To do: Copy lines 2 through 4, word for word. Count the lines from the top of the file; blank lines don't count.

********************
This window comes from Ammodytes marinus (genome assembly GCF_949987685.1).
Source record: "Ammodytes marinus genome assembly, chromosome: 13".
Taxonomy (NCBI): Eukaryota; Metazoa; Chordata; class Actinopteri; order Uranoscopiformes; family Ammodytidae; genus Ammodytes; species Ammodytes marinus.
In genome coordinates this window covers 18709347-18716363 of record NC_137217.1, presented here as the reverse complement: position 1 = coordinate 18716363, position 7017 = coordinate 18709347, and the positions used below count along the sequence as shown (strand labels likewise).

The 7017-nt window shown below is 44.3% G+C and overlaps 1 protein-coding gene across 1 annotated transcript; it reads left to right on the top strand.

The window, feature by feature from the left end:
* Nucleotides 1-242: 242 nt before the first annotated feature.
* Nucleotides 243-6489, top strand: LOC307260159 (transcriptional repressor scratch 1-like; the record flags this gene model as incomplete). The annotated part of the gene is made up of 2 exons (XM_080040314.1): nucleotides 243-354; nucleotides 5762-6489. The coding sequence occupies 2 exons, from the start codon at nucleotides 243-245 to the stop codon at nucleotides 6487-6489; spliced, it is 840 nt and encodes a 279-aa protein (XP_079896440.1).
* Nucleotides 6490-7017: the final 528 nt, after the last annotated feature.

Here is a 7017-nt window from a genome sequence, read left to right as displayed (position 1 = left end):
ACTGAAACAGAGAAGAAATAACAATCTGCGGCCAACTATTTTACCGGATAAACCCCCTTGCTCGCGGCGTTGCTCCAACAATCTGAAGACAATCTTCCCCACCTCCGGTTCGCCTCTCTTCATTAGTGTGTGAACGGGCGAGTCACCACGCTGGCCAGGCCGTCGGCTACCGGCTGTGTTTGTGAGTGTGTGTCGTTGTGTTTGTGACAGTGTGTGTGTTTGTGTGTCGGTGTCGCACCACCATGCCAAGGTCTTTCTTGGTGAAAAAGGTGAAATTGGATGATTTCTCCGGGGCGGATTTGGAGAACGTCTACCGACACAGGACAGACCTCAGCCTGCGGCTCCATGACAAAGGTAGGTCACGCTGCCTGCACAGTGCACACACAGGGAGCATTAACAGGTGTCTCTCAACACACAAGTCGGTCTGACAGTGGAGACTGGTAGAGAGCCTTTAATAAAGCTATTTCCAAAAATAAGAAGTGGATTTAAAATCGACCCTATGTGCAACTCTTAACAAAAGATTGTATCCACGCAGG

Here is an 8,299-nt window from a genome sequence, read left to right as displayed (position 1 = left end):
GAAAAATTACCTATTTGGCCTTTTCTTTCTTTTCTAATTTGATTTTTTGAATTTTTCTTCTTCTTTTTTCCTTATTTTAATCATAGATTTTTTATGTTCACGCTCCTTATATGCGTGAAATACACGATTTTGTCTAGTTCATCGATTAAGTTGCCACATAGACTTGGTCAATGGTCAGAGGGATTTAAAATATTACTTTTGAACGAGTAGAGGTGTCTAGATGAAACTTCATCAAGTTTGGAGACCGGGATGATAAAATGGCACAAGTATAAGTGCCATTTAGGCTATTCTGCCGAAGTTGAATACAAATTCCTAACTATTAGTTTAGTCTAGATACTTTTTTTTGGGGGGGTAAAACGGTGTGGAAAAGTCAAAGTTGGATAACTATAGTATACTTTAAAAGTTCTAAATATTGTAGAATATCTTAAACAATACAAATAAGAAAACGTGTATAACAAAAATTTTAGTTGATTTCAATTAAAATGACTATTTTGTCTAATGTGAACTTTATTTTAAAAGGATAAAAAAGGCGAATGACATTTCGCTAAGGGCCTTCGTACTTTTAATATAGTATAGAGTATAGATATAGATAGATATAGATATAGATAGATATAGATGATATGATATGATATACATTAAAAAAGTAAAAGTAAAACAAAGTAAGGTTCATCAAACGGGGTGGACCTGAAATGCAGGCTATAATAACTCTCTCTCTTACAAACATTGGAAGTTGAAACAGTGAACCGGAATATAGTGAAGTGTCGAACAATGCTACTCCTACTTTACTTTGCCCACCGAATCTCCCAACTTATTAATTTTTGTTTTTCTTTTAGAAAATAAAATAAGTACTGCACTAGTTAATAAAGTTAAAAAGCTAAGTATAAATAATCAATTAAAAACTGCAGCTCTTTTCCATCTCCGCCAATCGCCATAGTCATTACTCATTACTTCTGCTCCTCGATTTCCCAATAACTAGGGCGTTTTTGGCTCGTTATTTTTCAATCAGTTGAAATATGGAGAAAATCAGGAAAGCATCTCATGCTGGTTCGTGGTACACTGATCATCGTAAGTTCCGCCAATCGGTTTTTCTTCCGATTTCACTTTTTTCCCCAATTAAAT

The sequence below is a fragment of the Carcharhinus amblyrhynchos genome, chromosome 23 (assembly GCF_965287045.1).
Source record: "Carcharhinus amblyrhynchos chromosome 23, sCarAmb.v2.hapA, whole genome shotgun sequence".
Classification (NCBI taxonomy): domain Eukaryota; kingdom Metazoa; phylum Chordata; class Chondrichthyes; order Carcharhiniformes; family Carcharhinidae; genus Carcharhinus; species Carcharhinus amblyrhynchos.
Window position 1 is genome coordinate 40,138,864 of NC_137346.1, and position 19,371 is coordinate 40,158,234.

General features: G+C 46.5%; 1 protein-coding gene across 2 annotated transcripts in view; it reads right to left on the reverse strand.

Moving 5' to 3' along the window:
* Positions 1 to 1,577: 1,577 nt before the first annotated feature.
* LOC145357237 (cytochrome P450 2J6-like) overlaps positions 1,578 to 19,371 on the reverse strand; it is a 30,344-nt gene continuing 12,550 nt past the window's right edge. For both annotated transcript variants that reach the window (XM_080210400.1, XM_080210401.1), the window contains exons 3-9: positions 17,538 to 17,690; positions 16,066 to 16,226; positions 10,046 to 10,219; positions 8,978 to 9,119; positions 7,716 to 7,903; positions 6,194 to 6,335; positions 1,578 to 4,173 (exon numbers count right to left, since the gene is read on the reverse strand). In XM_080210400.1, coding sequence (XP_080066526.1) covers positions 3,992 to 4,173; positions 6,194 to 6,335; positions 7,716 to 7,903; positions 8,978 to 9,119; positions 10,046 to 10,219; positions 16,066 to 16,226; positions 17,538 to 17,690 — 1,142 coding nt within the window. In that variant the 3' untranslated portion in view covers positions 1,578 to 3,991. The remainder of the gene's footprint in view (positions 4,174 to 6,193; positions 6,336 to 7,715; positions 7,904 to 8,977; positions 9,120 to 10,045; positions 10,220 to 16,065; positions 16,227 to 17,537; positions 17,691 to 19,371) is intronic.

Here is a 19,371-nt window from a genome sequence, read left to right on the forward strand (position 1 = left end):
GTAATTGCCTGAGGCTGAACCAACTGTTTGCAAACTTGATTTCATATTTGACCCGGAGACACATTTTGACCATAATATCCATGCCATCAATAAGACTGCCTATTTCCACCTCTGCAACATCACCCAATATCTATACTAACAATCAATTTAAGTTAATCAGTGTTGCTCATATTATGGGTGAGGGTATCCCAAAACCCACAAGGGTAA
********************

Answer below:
Source record: "Ammodytes marinus genome assembly, chromosome: 13".
Taxonomy (NCBI): Eukaryota; Metazoa; Chordata; class Actinopteri; order Uranoscopiformes; family Ammodytidae; genus Ammodytes; species Ammodytes marinus.
In genome coordinates this window covers 18709347-18716363 of record NC_137217.1, presented here as the reverse complement: position 1 = coordinate 18716363, position 7017 = coordinate 18709347, and the positions used below count along the sequence as shown (strand labels likewise).